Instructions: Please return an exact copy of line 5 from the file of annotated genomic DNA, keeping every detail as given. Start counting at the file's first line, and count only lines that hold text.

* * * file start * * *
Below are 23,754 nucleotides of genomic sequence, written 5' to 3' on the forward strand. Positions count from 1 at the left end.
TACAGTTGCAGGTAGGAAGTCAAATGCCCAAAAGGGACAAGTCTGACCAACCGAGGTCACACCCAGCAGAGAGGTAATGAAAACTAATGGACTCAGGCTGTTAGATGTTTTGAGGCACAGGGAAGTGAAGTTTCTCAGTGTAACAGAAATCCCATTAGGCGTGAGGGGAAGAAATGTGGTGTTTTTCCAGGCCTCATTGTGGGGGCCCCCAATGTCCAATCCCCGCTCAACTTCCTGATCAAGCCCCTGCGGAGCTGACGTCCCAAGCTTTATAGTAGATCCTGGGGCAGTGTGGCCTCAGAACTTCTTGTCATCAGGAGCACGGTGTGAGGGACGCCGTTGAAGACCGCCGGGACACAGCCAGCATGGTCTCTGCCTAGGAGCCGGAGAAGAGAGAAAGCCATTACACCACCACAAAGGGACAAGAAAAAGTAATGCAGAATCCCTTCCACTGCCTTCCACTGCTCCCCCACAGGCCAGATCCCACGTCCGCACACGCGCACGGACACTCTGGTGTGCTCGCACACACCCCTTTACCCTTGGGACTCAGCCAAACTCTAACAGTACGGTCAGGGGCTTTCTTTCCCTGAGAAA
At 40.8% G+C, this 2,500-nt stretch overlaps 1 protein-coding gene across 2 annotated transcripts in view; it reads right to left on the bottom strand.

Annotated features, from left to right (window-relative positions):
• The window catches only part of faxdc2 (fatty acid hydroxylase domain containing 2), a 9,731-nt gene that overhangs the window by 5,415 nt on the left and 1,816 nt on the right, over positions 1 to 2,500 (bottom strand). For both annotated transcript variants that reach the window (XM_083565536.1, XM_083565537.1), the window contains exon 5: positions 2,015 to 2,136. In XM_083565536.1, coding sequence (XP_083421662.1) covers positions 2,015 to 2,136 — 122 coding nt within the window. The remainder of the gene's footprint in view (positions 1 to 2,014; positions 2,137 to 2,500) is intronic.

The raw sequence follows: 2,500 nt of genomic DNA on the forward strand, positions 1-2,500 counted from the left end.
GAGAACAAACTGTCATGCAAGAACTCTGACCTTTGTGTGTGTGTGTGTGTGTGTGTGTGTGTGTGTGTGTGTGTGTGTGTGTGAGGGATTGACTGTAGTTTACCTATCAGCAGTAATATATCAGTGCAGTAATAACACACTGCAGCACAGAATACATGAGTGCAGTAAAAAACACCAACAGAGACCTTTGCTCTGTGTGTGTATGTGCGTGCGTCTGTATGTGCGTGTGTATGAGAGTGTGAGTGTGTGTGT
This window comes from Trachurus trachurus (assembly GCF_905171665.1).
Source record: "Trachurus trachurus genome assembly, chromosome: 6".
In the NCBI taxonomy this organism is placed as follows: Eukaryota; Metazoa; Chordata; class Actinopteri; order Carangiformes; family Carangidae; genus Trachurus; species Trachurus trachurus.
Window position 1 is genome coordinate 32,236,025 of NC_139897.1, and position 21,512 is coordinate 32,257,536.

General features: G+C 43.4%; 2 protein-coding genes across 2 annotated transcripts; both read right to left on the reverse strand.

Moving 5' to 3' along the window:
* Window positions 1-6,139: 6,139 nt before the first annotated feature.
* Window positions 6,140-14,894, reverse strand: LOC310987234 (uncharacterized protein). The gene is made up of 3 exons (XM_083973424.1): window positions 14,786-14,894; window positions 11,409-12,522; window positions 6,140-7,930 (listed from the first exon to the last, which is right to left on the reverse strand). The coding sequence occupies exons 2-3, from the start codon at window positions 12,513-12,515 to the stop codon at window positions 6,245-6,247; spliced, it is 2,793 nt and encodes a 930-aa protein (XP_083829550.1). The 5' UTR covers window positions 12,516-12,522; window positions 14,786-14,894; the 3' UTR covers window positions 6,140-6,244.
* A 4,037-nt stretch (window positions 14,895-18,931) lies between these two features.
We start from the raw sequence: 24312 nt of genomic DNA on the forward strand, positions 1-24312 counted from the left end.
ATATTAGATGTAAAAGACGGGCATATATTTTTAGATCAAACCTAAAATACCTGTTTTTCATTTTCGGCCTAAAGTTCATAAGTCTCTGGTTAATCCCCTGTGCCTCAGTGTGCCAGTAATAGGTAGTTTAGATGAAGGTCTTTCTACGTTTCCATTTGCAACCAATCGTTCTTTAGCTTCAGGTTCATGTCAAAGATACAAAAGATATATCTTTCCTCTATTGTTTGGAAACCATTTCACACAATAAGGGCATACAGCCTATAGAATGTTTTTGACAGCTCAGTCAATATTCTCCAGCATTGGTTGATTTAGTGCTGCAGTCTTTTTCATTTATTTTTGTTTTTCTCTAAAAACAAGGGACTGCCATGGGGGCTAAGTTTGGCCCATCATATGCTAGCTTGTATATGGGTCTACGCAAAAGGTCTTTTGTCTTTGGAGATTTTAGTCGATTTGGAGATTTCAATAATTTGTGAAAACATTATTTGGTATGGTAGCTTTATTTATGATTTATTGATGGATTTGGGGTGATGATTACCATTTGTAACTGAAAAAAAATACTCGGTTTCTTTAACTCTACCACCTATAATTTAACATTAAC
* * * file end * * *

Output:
• The window catches only part of faxdc2 (fatty acid hydroxylase domain containing 2), a 9,731-nt gene that overhangs the window by 5,415 nt on the left and 1,816 nt on the right, over positions 1 to 2,500 (bottom strand). For both annotated transcript variants that reach the window (XM_083565536.1, XM_083565537.1), the window contains exon 5: positions 2,015 to 2,136. In XM_083565536.1, coding sequence (XP_083421662.1) covers positions 2,015 to 2,136 — 122 coding nt within the window. The remainder of the gene's footprint in view (positions 1 to 2,014; positions 2,137 to 2,500) is intronic.